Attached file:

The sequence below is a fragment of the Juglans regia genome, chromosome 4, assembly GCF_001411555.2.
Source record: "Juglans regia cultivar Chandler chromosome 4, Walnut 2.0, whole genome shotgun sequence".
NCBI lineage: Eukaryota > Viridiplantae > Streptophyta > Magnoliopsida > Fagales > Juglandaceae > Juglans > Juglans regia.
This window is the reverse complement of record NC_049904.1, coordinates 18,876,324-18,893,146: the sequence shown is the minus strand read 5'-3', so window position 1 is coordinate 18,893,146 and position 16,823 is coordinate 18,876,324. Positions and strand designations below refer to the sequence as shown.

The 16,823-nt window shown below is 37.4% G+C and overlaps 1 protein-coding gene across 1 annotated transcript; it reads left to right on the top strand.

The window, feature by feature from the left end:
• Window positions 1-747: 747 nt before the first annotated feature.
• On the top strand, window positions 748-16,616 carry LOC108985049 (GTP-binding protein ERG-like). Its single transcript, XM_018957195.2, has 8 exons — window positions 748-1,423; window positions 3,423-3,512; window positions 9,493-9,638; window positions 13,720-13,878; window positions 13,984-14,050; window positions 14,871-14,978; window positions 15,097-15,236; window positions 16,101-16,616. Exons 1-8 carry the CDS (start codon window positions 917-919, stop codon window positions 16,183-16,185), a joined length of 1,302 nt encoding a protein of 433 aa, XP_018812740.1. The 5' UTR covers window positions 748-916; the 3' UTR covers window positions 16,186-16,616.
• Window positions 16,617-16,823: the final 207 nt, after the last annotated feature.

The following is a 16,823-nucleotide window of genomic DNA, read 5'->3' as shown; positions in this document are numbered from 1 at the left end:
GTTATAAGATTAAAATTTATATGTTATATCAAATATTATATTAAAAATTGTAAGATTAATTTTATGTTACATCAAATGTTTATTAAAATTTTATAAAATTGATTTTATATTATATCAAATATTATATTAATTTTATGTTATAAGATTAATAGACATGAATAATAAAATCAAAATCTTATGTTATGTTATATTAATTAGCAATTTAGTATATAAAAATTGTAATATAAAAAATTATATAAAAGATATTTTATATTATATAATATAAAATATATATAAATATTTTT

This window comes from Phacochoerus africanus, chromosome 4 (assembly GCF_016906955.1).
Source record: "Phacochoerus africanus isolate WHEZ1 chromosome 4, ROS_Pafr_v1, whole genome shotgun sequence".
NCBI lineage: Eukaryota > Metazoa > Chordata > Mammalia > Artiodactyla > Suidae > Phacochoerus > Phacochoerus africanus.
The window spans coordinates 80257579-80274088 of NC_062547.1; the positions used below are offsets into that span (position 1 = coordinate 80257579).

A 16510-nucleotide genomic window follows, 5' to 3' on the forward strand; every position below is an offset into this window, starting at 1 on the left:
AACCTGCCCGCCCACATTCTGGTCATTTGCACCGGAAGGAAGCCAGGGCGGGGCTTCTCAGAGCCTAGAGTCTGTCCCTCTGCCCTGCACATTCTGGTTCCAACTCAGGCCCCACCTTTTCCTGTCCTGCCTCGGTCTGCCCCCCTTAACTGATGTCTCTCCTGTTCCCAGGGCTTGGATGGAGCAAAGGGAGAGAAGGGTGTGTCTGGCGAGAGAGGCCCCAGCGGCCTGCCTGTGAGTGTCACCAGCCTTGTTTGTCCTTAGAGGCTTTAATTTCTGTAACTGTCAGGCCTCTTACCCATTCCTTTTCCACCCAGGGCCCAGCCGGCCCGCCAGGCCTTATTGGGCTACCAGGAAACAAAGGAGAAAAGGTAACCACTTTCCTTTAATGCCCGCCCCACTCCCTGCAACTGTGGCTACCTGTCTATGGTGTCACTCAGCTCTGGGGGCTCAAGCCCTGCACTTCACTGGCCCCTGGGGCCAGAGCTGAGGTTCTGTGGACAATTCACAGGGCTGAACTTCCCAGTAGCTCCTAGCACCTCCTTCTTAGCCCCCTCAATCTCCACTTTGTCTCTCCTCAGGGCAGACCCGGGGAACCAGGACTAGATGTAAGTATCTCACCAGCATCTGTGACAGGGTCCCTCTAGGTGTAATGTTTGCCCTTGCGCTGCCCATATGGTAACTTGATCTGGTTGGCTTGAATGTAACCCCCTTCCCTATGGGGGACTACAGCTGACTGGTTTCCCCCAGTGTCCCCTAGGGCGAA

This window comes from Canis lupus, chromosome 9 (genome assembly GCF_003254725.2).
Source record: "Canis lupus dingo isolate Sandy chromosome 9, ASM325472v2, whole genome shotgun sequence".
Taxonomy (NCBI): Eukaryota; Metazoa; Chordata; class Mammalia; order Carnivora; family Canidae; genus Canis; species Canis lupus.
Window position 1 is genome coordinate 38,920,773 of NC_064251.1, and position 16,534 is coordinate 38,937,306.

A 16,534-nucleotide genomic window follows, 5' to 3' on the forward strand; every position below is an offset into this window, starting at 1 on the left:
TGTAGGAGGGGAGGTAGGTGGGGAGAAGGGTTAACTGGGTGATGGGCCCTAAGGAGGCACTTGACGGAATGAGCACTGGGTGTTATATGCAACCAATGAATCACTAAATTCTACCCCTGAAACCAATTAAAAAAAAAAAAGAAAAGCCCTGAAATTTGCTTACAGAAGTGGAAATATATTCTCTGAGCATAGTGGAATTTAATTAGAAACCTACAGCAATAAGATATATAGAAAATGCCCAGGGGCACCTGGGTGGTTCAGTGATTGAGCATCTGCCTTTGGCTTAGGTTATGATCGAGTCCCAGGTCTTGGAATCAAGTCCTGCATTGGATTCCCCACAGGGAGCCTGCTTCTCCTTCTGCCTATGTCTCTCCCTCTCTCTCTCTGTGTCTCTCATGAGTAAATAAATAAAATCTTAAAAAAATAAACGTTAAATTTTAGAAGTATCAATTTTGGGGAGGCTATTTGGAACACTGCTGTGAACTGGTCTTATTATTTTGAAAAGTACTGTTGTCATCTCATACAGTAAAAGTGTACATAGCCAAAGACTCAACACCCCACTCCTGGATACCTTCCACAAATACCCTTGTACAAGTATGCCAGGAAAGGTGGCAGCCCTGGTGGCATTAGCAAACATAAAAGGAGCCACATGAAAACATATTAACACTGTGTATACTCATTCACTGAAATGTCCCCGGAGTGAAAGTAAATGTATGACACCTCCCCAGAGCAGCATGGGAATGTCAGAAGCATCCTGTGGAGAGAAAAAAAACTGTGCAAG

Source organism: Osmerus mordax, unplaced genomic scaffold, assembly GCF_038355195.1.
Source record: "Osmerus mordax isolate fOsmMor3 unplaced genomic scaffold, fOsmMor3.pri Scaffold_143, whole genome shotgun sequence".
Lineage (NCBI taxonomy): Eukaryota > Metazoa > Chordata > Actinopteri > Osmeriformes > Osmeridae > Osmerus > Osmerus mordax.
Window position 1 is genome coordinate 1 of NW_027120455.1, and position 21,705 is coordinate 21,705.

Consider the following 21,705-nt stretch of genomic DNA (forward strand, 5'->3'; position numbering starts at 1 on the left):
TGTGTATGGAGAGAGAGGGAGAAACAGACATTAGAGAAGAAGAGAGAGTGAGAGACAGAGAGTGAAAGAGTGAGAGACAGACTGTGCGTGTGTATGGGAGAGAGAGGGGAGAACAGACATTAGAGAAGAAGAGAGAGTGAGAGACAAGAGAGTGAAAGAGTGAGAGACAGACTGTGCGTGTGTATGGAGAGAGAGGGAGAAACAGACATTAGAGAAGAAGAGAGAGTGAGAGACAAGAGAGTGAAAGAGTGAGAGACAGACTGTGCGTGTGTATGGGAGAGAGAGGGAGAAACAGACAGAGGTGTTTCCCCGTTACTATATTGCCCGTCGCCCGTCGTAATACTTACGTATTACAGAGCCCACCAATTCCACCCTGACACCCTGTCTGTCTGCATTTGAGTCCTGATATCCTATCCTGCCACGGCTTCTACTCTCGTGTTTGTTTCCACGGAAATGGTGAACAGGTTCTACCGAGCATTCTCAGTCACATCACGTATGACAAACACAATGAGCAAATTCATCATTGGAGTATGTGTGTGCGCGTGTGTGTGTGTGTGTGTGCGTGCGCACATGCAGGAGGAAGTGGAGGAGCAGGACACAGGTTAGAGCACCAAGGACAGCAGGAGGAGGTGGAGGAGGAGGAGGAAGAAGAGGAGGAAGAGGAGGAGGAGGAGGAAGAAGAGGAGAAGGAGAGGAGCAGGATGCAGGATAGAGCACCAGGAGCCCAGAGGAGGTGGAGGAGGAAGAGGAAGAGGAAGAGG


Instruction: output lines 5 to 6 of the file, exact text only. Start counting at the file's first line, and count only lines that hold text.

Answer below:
The 16,823-nt window shown below is 37.4% G+C and overlaps 1 protein-coding gene across 1 annotated transcript; it reads left to right on the top strand.

The window, feature by feature from the left end: